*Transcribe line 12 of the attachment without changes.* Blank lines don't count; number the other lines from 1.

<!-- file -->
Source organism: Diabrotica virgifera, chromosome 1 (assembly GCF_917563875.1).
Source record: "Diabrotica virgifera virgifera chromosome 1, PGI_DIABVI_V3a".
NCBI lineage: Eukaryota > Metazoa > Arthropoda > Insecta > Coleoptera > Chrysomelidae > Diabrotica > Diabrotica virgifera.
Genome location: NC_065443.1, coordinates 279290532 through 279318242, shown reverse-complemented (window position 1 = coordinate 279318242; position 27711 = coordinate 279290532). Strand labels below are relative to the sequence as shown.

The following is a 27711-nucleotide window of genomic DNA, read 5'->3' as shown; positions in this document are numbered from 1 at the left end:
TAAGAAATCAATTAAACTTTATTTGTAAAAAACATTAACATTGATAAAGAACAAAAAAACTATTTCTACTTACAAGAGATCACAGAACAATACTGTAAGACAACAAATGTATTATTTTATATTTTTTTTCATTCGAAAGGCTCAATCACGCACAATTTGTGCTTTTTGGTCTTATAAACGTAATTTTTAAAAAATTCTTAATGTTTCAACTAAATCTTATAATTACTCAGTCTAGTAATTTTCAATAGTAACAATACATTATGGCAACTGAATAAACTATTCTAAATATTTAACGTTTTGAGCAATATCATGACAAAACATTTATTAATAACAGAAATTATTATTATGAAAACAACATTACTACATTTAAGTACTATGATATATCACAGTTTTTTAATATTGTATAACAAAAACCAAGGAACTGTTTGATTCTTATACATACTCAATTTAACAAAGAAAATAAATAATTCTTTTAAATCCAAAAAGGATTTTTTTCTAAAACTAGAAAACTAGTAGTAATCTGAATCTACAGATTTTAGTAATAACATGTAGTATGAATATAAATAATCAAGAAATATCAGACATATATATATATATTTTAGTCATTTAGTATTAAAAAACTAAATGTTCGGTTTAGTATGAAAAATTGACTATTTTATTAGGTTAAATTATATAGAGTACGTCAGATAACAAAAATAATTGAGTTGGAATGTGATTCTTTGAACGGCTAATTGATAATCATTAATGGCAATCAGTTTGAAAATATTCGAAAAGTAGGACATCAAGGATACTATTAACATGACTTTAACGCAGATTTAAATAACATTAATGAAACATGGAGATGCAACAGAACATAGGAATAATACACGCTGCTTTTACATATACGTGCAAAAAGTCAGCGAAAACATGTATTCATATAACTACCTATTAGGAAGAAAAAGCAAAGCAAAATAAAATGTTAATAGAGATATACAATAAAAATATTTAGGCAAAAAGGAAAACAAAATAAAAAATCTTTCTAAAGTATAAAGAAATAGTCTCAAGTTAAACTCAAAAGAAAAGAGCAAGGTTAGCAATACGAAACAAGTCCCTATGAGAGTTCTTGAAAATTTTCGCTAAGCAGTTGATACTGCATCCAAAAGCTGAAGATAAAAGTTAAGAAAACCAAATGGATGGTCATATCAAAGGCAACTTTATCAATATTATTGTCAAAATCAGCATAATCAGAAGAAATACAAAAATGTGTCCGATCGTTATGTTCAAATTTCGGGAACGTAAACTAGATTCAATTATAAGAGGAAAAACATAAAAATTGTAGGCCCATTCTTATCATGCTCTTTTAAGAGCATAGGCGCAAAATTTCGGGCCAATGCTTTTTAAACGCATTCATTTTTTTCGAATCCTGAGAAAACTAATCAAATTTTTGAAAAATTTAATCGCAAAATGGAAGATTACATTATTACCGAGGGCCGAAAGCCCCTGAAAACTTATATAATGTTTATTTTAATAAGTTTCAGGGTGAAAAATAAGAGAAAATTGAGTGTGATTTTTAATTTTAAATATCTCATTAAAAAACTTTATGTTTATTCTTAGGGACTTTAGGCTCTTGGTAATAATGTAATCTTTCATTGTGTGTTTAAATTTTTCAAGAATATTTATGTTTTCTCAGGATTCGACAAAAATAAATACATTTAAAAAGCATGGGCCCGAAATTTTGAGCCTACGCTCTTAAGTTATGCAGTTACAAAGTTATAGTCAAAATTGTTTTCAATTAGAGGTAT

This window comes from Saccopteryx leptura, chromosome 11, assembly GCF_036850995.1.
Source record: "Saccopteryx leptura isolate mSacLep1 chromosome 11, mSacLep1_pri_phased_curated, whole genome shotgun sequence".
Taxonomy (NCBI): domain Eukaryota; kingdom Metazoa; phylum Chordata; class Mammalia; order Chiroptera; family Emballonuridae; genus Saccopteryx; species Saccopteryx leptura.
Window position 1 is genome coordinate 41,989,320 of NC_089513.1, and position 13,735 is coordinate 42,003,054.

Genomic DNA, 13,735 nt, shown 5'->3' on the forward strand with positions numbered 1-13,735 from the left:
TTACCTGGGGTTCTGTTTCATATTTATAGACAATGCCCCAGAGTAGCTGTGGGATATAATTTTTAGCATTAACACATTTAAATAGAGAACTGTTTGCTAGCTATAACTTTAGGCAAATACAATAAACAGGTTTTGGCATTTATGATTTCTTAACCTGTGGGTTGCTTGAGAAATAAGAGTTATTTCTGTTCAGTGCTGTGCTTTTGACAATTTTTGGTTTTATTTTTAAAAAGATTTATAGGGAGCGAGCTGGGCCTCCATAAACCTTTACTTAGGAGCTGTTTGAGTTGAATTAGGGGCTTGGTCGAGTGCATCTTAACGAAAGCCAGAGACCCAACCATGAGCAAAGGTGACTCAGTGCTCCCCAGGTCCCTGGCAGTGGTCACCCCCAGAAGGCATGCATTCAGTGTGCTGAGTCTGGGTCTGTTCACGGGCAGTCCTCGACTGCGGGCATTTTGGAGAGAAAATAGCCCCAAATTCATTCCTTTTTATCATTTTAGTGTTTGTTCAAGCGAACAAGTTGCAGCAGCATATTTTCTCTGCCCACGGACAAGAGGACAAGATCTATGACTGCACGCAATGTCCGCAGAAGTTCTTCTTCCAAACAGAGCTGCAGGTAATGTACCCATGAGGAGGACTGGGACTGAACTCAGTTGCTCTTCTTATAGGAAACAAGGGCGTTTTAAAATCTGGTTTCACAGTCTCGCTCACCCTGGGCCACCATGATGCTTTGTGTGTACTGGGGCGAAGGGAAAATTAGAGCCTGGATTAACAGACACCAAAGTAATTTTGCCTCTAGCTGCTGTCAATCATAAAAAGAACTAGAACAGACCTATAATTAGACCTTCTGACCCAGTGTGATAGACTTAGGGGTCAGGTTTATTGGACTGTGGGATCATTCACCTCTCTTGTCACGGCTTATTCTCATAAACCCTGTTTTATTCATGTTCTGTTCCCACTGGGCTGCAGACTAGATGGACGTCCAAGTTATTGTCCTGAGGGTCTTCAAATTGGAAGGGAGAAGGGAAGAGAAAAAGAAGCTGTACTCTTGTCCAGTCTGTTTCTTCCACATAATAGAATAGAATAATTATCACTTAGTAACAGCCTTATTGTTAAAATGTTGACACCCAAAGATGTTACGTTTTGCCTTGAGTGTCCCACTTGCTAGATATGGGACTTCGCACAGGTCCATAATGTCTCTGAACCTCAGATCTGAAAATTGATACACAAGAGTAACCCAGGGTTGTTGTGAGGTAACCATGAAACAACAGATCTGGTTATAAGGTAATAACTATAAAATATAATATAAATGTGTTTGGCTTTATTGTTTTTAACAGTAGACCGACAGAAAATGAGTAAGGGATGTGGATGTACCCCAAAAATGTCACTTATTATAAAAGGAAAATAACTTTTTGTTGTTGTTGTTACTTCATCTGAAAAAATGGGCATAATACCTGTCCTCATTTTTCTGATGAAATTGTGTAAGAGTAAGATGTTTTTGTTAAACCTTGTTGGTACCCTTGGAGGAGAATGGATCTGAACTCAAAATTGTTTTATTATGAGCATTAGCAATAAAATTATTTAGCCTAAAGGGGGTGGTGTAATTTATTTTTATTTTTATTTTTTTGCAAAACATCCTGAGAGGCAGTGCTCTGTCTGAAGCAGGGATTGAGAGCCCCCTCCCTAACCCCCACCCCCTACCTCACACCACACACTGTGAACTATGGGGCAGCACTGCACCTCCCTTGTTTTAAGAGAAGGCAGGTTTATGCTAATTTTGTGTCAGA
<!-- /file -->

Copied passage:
TTACCTGGGGTTCTGTTTCATATTTATAGACAATGCCCCAGAGTAGCTGTGGGATATAATTTTTAGCATTAACACATTTAAATAGAGAACTGTTTGCTAGCTATAACTTTAGGCAAATACAATAAACAGGTTTTGGCATTTATGATTTCTTAACCTGTGGGTTGCTTGAGAAATAAGAGTTATTTCTGTTCAGTGCTGTGCTTTTGACAATTTTTGGTTTTATTTTTAAAAAGATTTATAGGGAGCGAGCTGGGCCTCCATAAACCTTTACTTAGGAGCTGTTTGAGTTGAATTAGGGGCTTGGTCGAGTGCATCTTAACGAAAGCCAGAGACCCAACCATGAGCAAAGGTGACTCAGTGCTCCCCAGGTCCCTGGCAGTGGTCACCCCCAGAAGGCATGCATTCAGTGTGCTGAGTCTGGGTCTGTTCACGGGCAGTCCTCGACTGCGGGCATTTTGGAGAGAAAATAGCCCCAAATTCATTCCTTTTTATCATTTTAGTGTTTGTTCAAGCGAACAAGTTGCAGCAGCATATTTTCTCTGCCCACGGACAAGAGGACAAGATCTATGACTGCACGCAATGTCCGCAGAAGTTCTTCTTCCAAACAGAGCTGCAGGTAATGTACCCATGAGGAGGACTGGGACTGAACTCAGTTGCTCTTCTTATAGGAAACAAGGGCGTTTTAAAATCTGGTTTCACAGTCTCGCTCACCCTGGGCCACCATGATGCTTTGTGTGTACTGGGGCGAAGGGAAAATTAGAGCCTGGATTAACAGACACCAAAGTAATTTTGCCTCTAGCTGCTGTCAATCATAAAAAGAACTAGAACAGACCTATAATTAGACCTTCTGACCCAGTGTGATAGACTTAGGGGTCAGGTTTATTGGACTGTGGGATCATTCACCTCTCTTGTCACGGCTTATTCTCATAAACCCTGTTTTATTCATGTTCTGTTCCCACTGGGCTGCAGACTAGATGGACGTCCAAGTTATTGTCCTGAGGGTCTTCAAATTGGAAGGGAGAAGGGAAGAGAAAAAGAAGCTGTACTCTTGTCCAGTCTGTTTCTTCCACATAATAGAATAGAATAATTATCACTTAGTAACAGCCTTATTGTTAAAATGTTGACACCCAAAGATGTTACGTTTTGCCTTGAGTGTCCCACTTGCTAGATATGGGACTTCGCACAGGTCCATAATGTCTCTGAACCTCAGATCTGAAAATTGATACACAAGAGTAACCCAGGGTTGTTGTGAGGTAACCATGAAACAACAGATCTGGTTATAAGGTAATAACTATAAAATATAATATAAATGTGTTTGGCTTTATTGTTTTTAACAGTAGACCGACAGAAAATGAGTAAGGGATGTGGATGTACCCCAAAAATGTCACTTATTATAAAAGGAAAATAACTTTTTGTTGTTGTTGTTACTTCATCTGAAAAAATGGGCATAATACCTGTCCTCATTTTTCTGATGAAATTGTGTAAGAGTAAGATGTTTTTGTTAAACCTTGTTGGTACCCTTGGAGGAGAATGGATCTGAACTCAAAATTGTTTTATTATGAGCATTAGCAATAAAATTATTTAGCCTAAAGGGGGTGGTGTAATTTATTTTTATTTTTATTTTTTTGCAAAACATCCTGAGAGGCAGTGCTCTGTCTGAAGCAGGGATTGAGAGCCCCCTCCCTAACCCCCACCCCCTACCTCACACCACACACTGTGAACTATGGGGCAGCACTGCACCTCCCTTGTTTTAAGAGAAGGCAGGTTTATGCTAATTTTGTGTCAGA